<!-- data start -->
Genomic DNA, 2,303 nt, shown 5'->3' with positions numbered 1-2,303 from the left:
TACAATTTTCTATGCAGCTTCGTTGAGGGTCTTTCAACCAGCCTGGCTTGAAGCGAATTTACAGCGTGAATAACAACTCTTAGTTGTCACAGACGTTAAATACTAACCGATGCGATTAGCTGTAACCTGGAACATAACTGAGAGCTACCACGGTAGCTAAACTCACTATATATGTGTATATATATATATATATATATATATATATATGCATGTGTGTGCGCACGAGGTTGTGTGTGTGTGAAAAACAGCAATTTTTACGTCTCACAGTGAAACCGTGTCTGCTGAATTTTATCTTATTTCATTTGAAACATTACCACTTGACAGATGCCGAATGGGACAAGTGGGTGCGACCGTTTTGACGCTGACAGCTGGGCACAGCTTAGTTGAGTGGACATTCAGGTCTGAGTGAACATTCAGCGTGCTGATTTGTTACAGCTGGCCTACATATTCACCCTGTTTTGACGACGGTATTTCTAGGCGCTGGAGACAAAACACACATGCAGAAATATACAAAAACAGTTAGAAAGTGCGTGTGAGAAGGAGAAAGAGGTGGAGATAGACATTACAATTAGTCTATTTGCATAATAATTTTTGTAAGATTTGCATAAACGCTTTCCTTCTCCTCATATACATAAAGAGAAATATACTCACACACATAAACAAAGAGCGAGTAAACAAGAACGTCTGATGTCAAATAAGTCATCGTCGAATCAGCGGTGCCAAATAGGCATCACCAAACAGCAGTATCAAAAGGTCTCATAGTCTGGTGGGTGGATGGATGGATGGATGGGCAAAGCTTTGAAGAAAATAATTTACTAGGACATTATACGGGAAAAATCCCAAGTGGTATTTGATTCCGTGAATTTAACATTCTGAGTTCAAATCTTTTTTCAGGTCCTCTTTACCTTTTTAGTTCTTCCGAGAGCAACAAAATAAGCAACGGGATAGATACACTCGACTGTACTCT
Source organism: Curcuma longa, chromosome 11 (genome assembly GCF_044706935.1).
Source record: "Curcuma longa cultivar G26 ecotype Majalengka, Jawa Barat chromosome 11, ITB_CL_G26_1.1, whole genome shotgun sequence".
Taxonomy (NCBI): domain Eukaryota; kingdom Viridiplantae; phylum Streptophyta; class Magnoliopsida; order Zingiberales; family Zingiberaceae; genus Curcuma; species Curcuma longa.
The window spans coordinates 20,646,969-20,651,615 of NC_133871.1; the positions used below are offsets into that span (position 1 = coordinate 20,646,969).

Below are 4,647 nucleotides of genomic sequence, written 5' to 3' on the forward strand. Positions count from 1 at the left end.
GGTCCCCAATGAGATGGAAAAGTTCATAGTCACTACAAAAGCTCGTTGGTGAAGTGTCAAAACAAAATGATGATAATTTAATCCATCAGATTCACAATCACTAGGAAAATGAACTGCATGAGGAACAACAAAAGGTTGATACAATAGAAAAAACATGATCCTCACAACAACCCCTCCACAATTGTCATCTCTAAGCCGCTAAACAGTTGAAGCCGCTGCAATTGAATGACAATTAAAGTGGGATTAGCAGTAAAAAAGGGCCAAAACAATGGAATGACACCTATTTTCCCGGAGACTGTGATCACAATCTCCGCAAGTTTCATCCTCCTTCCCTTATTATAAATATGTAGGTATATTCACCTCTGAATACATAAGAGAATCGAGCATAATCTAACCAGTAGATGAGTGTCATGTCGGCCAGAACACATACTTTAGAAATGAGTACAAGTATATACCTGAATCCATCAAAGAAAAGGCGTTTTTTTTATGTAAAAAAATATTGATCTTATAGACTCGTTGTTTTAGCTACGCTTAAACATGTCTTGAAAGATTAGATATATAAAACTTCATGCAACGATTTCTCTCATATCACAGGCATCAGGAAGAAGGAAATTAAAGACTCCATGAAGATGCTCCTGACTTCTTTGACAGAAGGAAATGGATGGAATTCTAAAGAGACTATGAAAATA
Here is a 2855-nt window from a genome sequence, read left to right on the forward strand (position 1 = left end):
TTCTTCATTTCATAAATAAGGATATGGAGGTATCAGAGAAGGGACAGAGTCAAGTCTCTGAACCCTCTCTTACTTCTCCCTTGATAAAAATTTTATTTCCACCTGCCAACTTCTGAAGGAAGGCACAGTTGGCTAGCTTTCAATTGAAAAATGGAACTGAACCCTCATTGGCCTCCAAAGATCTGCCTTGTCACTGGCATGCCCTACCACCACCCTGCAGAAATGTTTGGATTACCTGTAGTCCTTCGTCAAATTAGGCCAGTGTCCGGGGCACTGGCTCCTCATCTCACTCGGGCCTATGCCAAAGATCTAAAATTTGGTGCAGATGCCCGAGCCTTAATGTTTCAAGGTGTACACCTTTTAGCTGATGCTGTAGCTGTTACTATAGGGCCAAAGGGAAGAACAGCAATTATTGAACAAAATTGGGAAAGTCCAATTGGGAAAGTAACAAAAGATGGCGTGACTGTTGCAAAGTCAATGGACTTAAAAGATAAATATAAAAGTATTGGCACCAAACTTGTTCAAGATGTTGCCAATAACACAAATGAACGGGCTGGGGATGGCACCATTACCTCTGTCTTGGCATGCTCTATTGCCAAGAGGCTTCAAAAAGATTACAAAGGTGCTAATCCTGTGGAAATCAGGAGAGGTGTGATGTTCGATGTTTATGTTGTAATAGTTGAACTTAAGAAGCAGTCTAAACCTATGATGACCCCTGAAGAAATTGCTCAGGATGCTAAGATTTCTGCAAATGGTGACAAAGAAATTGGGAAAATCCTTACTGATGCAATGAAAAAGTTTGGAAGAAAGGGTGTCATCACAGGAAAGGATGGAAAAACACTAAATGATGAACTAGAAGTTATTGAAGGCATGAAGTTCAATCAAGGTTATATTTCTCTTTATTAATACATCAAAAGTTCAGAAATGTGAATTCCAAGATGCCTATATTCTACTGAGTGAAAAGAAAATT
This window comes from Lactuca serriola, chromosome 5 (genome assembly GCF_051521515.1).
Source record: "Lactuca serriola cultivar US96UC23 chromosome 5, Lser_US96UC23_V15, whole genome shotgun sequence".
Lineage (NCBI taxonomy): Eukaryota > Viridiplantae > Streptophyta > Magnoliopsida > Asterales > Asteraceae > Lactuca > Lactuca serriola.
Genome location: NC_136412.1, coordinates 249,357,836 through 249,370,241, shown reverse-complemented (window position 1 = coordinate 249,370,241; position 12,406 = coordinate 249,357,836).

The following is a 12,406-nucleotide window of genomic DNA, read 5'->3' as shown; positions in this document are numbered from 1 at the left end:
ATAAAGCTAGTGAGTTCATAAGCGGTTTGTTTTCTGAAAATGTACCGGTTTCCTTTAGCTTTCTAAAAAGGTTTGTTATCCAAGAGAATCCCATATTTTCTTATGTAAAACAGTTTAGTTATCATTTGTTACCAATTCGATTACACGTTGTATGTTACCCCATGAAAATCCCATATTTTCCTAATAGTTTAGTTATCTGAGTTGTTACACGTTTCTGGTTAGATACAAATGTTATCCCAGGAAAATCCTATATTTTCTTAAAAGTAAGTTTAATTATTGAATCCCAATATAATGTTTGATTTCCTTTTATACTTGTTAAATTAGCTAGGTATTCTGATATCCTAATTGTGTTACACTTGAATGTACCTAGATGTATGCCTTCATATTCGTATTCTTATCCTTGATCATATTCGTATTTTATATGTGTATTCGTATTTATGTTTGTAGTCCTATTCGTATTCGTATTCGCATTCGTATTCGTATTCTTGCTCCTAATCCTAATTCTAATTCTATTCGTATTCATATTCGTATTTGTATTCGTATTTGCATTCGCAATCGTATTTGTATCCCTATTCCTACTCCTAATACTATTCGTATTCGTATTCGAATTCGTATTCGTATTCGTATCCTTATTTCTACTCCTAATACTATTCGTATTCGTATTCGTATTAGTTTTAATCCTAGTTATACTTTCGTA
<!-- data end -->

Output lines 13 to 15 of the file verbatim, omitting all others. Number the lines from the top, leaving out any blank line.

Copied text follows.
Lineage (NCBI taxonomy): Eukaryota > Viridiplantae > Streptophyta > Magnoliopsida > Asterales > Asteraceae > Lactuca > Lactuca serriola.
Genome location: NC_136412.1, coordinates 249,357,836 through 249,370,241, shown reverse-complemented (window position 1 = coordinate 249,370,241; position 12,406 = coordinate 249,357,836).

The following is a 12,406-nucleotide window of genomic DNA, read 5'->3' as shown; positions in this document are numbered from 1 at the left end: